I wrote this poem after my son Michael died at 23 weeks gestation and read it at his memorial service.
How do we see
The likeness of God
In this incomplete child,
Whose voice will never be heard
Calling for his parents,
But who creates such powerful emotions
Just by not being?
We look at the child in Bethlehem:
Yes, he lived,
But many considered his death
A waste of such potential.
And yet, through His death,
To all who have lived, are living,
And will live.
This child, knitted in the womb
By God Himself,
Has no such claim,
No grand design,
But in the drawing together of
Man and Wife,
Friends and Family,
We may yet have cause to
For the dropping of a stitch.
I am an Autumn child,
Born in October,
And therefore seem to have an affinity with
This movement into
It is a season that holds
Opposites in harmony.
The Summer fades,
But the trees burn brightly
In reds and oranges;
A final flame before the icy shades of
If I paid much heed to horoscopes,
I would say that Libra, my sign,
Is appropriate to Autumn,
Holding the year in balance,
Contemplating what has gone before,
Anticipating what is to come.
It is a time to slow down a bit,
To luxuriate in the afterglow of
To eke out what remains of the warmth,
Before the chill sets in;
To gather in the harvest and
Store up supplies for the lean months ahead.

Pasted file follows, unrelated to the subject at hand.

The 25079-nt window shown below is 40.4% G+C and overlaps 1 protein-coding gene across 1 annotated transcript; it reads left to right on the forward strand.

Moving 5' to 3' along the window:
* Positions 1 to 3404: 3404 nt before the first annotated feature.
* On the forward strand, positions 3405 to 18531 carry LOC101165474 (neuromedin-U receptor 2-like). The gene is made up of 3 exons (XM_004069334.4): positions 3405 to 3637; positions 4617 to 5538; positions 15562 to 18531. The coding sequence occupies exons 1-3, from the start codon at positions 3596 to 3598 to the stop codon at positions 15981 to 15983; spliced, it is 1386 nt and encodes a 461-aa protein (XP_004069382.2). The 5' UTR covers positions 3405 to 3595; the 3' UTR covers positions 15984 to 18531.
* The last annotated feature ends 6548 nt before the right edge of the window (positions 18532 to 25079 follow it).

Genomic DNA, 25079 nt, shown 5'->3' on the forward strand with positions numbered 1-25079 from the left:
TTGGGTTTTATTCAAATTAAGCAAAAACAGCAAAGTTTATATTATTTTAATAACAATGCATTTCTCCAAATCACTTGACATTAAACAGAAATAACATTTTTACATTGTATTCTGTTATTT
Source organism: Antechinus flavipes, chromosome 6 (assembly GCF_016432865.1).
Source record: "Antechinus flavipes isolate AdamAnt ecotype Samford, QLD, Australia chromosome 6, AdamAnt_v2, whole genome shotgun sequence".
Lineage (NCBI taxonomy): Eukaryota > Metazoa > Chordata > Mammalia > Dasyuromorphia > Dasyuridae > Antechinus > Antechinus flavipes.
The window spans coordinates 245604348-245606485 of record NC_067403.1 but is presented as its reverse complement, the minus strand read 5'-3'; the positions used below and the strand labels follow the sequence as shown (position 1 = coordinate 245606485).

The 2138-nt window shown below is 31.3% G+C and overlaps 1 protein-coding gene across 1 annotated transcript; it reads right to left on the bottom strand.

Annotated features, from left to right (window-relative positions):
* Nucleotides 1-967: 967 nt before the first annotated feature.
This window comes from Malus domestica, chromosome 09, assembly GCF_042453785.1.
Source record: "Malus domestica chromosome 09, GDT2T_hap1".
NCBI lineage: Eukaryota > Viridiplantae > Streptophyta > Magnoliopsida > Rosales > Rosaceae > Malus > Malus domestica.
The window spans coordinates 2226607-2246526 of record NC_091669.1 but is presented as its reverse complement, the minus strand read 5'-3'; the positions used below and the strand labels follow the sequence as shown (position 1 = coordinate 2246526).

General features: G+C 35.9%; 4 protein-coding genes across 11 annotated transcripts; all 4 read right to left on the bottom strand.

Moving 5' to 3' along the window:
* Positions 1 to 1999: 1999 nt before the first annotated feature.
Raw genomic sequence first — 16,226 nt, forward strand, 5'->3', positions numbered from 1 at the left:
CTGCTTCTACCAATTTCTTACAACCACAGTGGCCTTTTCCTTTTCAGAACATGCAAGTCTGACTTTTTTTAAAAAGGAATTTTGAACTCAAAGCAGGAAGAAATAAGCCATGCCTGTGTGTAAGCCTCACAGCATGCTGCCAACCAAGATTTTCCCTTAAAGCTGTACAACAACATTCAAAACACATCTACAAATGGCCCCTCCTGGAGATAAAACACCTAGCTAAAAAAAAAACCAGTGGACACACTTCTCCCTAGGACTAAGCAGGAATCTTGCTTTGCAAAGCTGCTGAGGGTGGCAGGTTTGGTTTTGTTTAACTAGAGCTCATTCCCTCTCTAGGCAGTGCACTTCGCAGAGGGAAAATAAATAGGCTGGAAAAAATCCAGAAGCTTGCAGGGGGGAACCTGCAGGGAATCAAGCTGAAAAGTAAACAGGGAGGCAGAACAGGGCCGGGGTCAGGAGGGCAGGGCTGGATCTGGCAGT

I have always been drawn to
Deep russets, soft yellows,
Colours of the earth.
I love the fragrance of Autumn,
The smoky smell of burning leaves or
Log fires blazing in cosy hearths.
The whiff of fireworks,
The aroma of apples being stored;
The scent of nature settling down.
There are sounds that I associate with Autumn too.
The rustle of leaves, kicked by laughing children,
The crackle of burning wood,
Trick or Treaters going from door to door,
Never ending explosions on the Fifth of November.
And the weeks before and after.
Autumn also has its own quality of
Light, a clarity and freshness,
A hazy morning mist rolling through the valleys,
Over rivers, streams and fields,
Evaporating in the rising sun.
Autumn light lacks the harshness of Summer sun,
Bathing the world in its soft glow.
So let us not mourn the loss of Summer,
But relish the restfulness of Autumn.
Henry Dunn, October 2010